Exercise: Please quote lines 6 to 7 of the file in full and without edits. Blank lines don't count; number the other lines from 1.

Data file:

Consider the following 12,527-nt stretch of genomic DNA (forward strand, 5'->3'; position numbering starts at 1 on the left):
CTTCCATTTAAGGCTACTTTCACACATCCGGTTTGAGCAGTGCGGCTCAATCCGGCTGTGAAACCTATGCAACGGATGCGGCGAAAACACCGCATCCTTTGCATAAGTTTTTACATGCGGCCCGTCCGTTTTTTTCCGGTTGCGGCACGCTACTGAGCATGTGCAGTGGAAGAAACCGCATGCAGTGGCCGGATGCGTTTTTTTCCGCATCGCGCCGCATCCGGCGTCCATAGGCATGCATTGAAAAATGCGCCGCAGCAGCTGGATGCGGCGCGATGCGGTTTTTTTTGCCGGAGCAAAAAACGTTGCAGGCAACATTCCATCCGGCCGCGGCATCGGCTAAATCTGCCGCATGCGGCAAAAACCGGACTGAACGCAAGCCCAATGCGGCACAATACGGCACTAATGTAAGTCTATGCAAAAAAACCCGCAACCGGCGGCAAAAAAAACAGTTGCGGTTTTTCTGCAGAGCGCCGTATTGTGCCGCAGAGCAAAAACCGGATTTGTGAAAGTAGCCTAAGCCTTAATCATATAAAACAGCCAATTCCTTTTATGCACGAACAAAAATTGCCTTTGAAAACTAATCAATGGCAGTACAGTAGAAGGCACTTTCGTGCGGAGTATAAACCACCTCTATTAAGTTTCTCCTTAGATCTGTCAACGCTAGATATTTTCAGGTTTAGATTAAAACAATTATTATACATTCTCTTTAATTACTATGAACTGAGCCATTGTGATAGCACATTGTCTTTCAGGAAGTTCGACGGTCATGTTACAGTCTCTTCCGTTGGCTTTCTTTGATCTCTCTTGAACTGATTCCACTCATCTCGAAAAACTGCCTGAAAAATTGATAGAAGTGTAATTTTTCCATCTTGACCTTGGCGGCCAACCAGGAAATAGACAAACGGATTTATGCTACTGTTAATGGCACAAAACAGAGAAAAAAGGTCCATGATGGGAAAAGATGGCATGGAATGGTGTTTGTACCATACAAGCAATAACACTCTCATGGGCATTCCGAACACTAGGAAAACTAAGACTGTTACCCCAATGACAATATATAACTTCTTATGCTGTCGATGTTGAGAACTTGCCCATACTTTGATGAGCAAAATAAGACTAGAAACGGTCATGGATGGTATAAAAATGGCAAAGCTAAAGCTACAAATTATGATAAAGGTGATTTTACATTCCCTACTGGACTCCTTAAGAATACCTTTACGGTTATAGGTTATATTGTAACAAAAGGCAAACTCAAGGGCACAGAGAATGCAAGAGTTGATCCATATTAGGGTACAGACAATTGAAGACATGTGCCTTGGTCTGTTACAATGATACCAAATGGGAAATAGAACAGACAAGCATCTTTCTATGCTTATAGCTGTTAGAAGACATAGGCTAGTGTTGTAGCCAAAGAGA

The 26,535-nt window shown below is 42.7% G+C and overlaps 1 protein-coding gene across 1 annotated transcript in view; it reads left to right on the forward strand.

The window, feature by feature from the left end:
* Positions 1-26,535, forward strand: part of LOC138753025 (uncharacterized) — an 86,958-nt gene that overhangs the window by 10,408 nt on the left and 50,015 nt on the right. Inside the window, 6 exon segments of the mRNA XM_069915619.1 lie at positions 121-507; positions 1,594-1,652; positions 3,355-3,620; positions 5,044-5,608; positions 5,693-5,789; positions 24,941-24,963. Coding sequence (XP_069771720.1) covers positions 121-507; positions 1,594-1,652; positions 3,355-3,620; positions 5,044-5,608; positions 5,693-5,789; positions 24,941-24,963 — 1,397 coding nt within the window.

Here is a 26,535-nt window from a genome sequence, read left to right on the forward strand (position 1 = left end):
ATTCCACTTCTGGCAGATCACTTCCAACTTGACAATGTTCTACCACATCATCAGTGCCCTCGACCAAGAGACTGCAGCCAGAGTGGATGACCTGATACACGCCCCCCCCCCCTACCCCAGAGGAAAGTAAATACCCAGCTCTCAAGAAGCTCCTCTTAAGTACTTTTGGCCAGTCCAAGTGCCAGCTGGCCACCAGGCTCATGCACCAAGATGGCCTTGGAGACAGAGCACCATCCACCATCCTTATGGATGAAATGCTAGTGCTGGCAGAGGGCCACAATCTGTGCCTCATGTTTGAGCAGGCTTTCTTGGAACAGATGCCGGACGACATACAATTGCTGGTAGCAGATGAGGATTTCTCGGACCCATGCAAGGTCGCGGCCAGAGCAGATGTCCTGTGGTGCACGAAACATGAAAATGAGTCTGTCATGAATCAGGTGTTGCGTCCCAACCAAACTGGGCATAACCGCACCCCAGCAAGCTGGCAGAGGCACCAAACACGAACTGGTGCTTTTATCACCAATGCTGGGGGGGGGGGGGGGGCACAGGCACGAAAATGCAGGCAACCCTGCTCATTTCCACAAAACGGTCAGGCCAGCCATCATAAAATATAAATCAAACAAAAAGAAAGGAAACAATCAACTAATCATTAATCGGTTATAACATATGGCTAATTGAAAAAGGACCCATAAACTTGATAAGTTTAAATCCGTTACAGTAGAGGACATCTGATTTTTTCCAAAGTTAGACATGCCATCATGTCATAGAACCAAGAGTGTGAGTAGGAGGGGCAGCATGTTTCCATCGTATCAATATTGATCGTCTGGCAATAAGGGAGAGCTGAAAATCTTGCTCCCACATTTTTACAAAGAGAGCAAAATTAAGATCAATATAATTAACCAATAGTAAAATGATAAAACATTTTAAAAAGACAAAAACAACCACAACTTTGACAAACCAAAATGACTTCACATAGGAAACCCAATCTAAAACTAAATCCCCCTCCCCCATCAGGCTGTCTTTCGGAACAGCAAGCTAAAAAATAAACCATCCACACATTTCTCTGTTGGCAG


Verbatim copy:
Here is a 26,535-nt window from a genome sequence, read left to right on the forward strand (position 1 = left end):
ATTCCACTTCTGGCAGATCACTTCCAACTTGACAATGTTCTACCACATCATCAGTGCCCTCGACCAAGAGACTGCAGCCAGAGTGGATGACCTGATACACGCCCCCCCCCCCTACCCCAGAGGAAAGTAAATACCCAGCTCTCAAGAAGCTCCTCTTAAGTACTTTTGGCCAGTCCAAGTGCCAGCTGGCCACCAGGCTCATGCACCAAGATGGCCTTGGAGACAGAGCACCATCCACCATCCTTATGGATGAAATGCTAGTGCTGGCAGAGGGCCACAATCTGTGCCTCATGTTTGAGCAGGCTTTCTTGGAACAGATGCCGGACGACATACAATTGCTGGTAGCAGATGAGGATTTCTCGGACCCATGCAAGGTCGCGGCCAGAGCAGATGTCCTGTGGTGCACGAAACATGAAAATGAGTCTGTCATGAATCAGGTGTTGCGTCCCAACCAAACTGGGCATAACCGCACCCCAGCAAGCTGGCAGAGGCACCAAACACGAACTGGTGCTTTTATCACCAATGCTGGGGGGGGGGGGGGGGCACAGGCACGAAAATGCAGGCAACCCTGCTCATTTCCACAAAACGGTCAGGCCAGCCATCATAAAATATAAATCAAACAAAAAGAAAGGAAACAATCAACTAATCATTAATCGGTTATAACATATGGCTAATTGAAAAAGGACCCATAAACTTGATAAGTTTAAATCCGTTACAGTAGAGGACATCTGATTTTTTCCAAAGTTAGACATGCCATCATGTCATAGAACCAAGAGTGTGAGTAGGAGGGGCAGCATGTTTCCATCGTATCAATATTGATCGTCTGGCAATAAGGGAGAGCTGAAAATCTTGCTCCCACATTTTTACAAAGAGAGCAAAATTAAGATCAATATAATTAACCAATAGTAAAATGATAAAACATTTTAAAAAGACAAAAACAACCACAACTTTGACAAACCAAAATGACTTCACATAGGAAACCCAATCTAAAACTAAATCCCCCTCCCCCATCAGGCTGTCTTTCGGAACAGCAAGCTAAAAAATAAACCATCCACACATTTCTCTGTTGGCAG